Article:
The Church as Mission

I. "A liturgist in the sanctuary": Worship as the Chief End of God
Perichoresis (mutual indwelling and containment) describes, in analogous ways, the Triune persons' relationships, God's relationships with creation, and God's goal for creation (John 17:21).
Worship is the inner and outer life of God (Rev 4-5).
Augustine: The cosmos is a hierarchy of loves; all creation would worship (Ps 19:1).

Sin, or concupiscence, is "wrongly directed love" (idolatry: Col 3:5, 1 John 5:21).
Israel is God's worshiping people and the humanity's worship leader (Deut 6; Amos 5:21-24; Matt 5:14-16, 6:1-18).
The worker of worship (leiturgeos, Heb 8:2) is the Triune God (9:1, 9:11-14):
Jesus is the ultimate subject and object of worship (Heb 5:7-10, 7:26-28).
II. "In him you too are being built together": Worship's Mission
So healthy worship is a hope, goal, and instrument of God's mission.

Worship is God-directed, Christ-shaped, Spirit-driven (Acts 2) ...
... drawing into the communion between Son and Father in the Spirit (John 17).
... drawing into the communion of Christ and his body (1 Cor 12).
... drawing into the communion of saints (Rom 12).
... commissioning agents of the Kingdom's growing communion (Matt 28).
James B. Torrance's three models of worship/mission (two of them defective) from Worship, Community, and the Triune God of Grace:
Torrance's Label Torrance's Description Exemplars Christology Strength or Weakness
unitarian moves "up" from individuals to God Harnack, Hick Jesus is an example of how to worship ebionite?
existential moves "down" in an encounter provoking our response Bultmann, early Barth Jesus is the revelation that confronts us docetic?
Trinitarian shares in the Son's fellowships through the Spirit Torrance Jesus is the high priest who includes us in his own divine fellowship incarnational
III. "Whom shall I send?" Missional Apostleship
Apostoloi include
Jesus (Heb 3:1),
the Twelve (Matt 10:2),
Paul and Barnabas (Acts 14:14),
and others (Rom 16:7, Phil 2:25, 2 Cor 8:23).
'Apostle' (one who is sent) means
missionary of the Good News (Matt 10:2),
emissary of the Kingdom of God, a new, holy, public order (Matt 10:7-8),
witness to the resurrection (Acts 1:26),
head of Israel (Rev 21:14), and
foundation of the Church (Eph 2:20).
So apostolicity names the later Church's fidelity to its irreplaceable foundations:
Apostolicity describes the Church's center and its expanding boundaries.
Apostolicity discerns deep continuity with the original witnesses and the eschatological frontier.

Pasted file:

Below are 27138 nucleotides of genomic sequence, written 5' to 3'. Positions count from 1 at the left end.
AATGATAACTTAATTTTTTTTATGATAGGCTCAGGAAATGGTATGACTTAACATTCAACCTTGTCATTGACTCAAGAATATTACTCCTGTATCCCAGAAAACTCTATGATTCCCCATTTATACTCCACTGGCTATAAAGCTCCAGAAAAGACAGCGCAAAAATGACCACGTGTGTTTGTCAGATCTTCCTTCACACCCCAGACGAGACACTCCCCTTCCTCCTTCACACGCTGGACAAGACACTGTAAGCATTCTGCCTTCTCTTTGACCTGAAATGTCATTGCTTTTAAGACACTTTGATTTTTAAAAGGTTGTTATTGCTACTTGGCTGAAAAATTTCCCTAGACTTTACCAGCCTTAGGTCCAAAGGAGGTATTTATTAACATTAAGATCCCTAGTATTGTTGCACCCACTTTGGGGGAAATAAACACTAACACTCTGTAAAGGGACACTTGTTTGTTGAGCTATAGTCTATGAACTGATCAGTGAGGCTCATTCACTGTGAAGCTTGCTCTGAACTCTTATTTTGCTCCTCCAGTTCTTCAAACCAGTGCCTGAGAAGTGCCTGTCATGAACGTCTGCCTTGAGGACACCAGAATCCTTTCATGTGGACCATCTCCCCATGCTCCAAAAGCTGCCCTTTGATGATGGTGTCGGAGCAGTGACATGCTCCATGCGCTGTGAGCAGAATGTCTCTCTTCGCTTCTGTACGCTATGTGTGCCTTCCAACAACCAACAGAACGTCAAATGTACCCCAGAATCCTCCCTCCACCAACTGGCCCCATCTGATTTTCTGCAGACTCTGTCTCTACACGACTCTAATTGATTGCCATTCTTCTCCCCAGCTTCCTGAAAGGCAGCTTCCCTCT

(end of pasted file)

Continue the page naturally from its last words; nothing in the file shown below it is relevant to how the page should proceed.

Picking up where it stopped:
Rival visions of apostolicity among ecclesiology's "open lanes":
Newbigin's Category (adapted) My Description of the Type in Terms of Apostolicity Israelite Precedent? New Testament Exemplar Liturgical Focus
Protestant the Church's practice of Scripture brings the apostolic gospel to the world prophets, rabbis Acts 1:8 preaching, faithful response
ethical / baptist the community life of commissioned disciples is the primary witness to Christ's reign in the world saints, sages Acts 2:46-47, 4:32-35 universal participation, organic fellowship
Catholic / Orthodox sacraments incorporate the world into the Church of the apostles' successors monarchs, priests Acts 8:17 hierarchical liturgy, visible unity
charismatic the Spirit sanctifies and anoints apostles to revive churches and liberate the world patriarchs, judges Acts 10:44-48 powerful liturgy, personal transformation
Self-Test
IV. "I send you out as sheep among wolves": Political-Eschatological Locations
Christ reigns "far above all rule and authority, power and dominion" (Eph 1:21). How?
Being sent into the world commits the Church to new works of the Spirit.
Apostolicity shifts as Scripture is canonized and creeds are developed.
Apostolicity recontextualizes as the Gospel moves beyond the Roman world.
No particular model (episcopal, presbyterian, congregational, etc.) seems normative for Church organization.
My Label My Description Prooftext Ecclesial Priorities Eschatology
assimilationist the world absorbs the Christian community Rev 3:1-6 other narratives, gospels, missions, ends, and agents futurist
Constantinian civil authorities legislate the millennial reign of Christ Isa 60:10-12 civil sponsorship, rulership, activism, transformation postmillennial
spiritualist Holy Spirit calls individuals out of a godforsaken world Rev 18:4-8 conversion, piety, personal difference, social renunciation and withdrawal premillennial
developmental new works of the Spirit change the Church as it interacts with the world Acts 15 receptivity to development and variety (e.g., Romanization, canonization, creedalization, Germanization, globalization) inaugurated
primitivist the missionary community's shape is indifferent to its surroundings Heb 13:8 continuity with the past rather than responsivity to cultural context realized
proleptic the Church is what it is becoming Eph 4:11-16 vision, continuity with the future, faithfulness, repentance in the face of failure dialectical
V. "Carry my name before the nations and kings and children of Israel": Strategies for Mission

Modernity and postmodernity are pressuring churches to adopt various strategies (Rodney Clapp):

My Label and Unabashed Opinion Political Strategy Clapp's Label (or Mine), and Affinity
Neo-constantinianism seek vestiges of usefulness to society "recapitulation" (close to assimilation)
Paleo-constantinianism try to reclaim lost civil power and authority "retrenchment" (basically Constantinian)
Hypo-constantinianism withdraw into private spiritualism "relinquishment" (spiritualist)
Anti-constantinianism concentrate on fighting the alliance (reactionism) (close to primitivism)
A-constantinianism pursue the original politics of being Christ's Way "radicalization" (proleptic?)

Self-Test